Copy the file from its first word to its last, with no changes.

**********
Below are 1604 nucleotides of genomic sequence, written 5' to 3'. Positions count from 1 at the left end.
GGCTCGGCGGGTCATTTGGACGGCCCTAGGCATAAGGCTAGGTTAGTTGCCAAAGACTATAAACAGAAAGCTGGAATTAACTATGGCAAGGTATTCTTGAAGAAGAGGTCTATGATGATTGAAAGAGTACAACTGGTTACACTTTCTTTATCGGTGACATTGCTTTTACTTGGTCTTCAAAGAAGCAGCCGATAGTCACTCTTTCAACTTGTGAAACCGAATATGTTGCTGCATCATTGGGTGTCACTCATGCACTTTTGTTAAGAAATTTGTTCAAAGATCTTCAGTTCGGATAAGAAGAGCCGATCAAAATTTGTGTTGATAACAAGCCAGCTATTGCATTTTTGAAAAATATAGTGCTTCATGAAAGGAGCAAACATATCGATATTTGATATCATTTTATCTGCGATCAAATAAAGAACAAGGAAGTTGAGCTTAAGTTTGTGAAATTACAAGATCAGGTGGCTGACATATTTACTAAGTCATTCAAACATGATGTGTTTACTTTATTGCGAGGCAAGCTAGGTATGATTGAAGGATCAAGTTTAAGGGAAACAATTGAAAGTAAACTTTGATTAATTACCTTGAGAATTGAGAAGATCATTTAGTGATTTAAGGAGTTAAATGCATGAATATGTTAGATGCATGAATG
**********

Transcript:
Below are 1604 nucleotides of genomic sequence, written 5' to 3'. Positions count from 1 at the left end.
GGCTCGGCGGGTCATTTGGACGGCCCTAGGCATAAGGCTAGGTTAGTTGCCAAAGACTATAAACAGAAAGCTGGAATTAACTATGGCAAGGTATTCTTGAAGAAGAGGTCTATGATGATTGAAAGAGTACAACTGGTTACACTTTCTTTATCGGTGACATTGCTTTTACTTGGTCTTCAAAGAAGCAGCCGATAGTCACTCTTTCAACTTGTGAAACCGAATATGTTGCTGCATCATTGGGTGTCACTCATGCACTTTTGTTAAGAAATTTGTTCAAAGATCTTCAGTTCGGATAAGAAGAGCCGATCAAAATTTGTGTTGATAACAAGCCAGCTATTGCATTTTTGAAAAATATAGTGCTTCATGAAAGGAGCAAACATATCGATATTTGATATCATTTTATCTGCGATCAAATAAAGAACAAGGAAGTTGAGCTTAAGTTTGTGAAATTACAAGATCAGGTGGCTGACATATTTACTAAGTCATTCAAACATGATGTGTTTACTTTATTGCGAGGCAAGCTAGGTATGATTGAAGGATCAAGTTTAAGGGAAACAATTGAAAGTAAACTTTGATTAATTACCTTGAGAATTGAGAAGATCATTTAGTGATTTAAGGAGTTAAATGCATGAATATGTTAGATGCATGAATG